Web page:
via Flickr Creative CommonsEstate tax laws in the United States and its territories are constantly in a state of flux, so it might seem difficult to create an estate plan that avoids or minimizes the amount of taxes to which your estate will be subject. However, keep in mind that the minimum estate value for paying estate taxes to the U.S. government is very high as it is, as they only apply when the estate is worth more than $5.45 million.

If you do have a large, valuable estate, here are some tips that can help you to increase the amount of assets you can pass to your beneficiaries without having to worry about costly estate taxes:

  • Leave all of your assets to your spouse: The exemption amount excludes any assets you leave behind to your spouse. You are allowed to leave your entire estate to your spouse under federal law without being subject to taxes. However, once your spouse dies, the exemption amount still applies, so this tactic is more used as a means to delay these estate taxes than to entirely avoid or minimize them. Still, it can be a sensible “first line of defense” against estate taxes.
  • Put assets into irrevocable trusts: Assets placed into revocable trusts are still taxable if they exceed the exemption amount, as a revocable trust is merely an extension of the grantor. Irrevocable trusts are different because the grantor gives up control of the trust assets, as ownership is technically passed to the trust. This means that any assets placed in that trust go to beneficiaries without being subject to taxes.
  • Being smart with beneficiary choices: Estate taxes depend entirely on your estate’s value. Retirement accounts and insurance policies could impact your estate taxes, so you might consider designating beneficiaries aside from your estate for these types of accounts.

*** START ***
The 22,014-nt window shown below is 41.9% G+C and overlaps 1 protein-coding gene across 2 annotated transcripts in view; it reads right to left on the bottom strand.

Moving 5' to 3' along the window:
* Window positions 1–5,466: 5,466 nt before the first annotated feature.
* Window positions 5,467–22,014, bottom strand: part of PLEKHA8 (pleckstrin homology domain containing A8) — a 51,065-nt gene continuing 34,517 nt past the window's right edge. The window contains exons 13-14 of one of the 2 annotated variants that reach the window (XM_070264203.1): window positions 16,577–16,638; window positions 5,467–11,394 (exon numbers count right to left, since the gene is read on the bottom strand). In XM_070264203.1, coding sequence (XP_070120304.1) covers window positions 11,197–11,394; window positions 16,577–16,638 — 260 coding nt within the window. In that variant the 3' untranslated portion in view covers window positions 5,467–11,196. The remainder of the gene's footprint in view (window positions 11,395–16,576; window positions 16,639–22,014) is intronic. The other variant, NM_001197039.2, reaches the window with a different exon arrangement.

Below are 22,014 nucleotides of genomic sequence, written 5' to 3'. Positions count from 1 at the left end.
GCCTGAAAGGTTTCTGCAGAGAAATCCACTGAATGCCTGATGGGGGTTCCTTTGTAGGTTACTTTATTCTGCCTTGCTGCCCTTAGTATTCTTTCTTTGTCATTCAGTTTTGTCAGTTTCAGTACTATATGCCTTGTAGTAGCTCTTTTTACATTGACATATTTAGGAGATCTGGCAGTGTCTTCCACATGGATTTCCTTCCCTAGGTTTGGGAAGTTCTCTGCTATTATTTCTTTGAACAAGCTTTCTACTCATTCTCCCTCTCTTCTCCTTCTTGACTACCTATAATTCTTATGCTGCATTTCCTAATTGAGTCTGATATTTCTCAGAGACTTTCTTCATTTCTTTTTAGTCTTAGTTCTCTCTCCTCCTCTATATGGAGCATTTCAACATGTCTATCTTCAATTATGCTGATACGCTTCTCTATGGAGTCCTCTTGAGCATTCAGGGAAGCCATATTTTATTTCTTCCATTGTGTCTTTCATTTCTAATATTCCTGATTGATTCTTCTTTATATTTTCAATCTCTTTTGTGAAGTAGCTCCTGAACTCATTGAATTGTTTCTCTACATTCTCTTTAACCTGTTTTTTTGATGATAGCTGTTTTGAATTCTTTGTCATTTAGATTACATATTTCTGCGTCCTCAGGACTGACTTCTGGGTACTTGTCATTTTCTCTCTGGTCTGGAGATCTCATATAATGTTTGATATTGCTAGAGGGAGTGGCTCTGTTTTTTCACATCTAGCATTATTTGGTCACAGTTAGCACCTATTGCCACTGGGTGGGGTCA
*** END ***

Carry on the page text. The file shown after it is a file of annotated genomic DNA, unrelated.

• Downsize: You may effectively decrease your estate’s value to minimize estate taxes or get your estate below the exemption limit. Keep in mind that the Internal Revenue Service has rules governing how much you can give to beneficiaries within a given year, so you if you are not aware of these rules, you could still be subject to gift taxes.
  • Look into other trusts: There are a number of other types of trusts that can help you protect your assets and avoid estate taxes. A knowledgeable attorney will provide you with more information on the options available to you based on your personal circumstances and objectives.

Every individual’s estate is different, which means it’s best to seek the assistance of an experienced estate planning attorney to help you decide the best ways to minimize or avoid estate taxes for you and your loved ones.


Steven K. Hardy is Chair of the BoltNagi Corporate, Tax and Estate Planning Practice Group. BoltNagi is a respected and well-established tax and estate planning law firm serving clients throughout the U.S. Virgin Islands.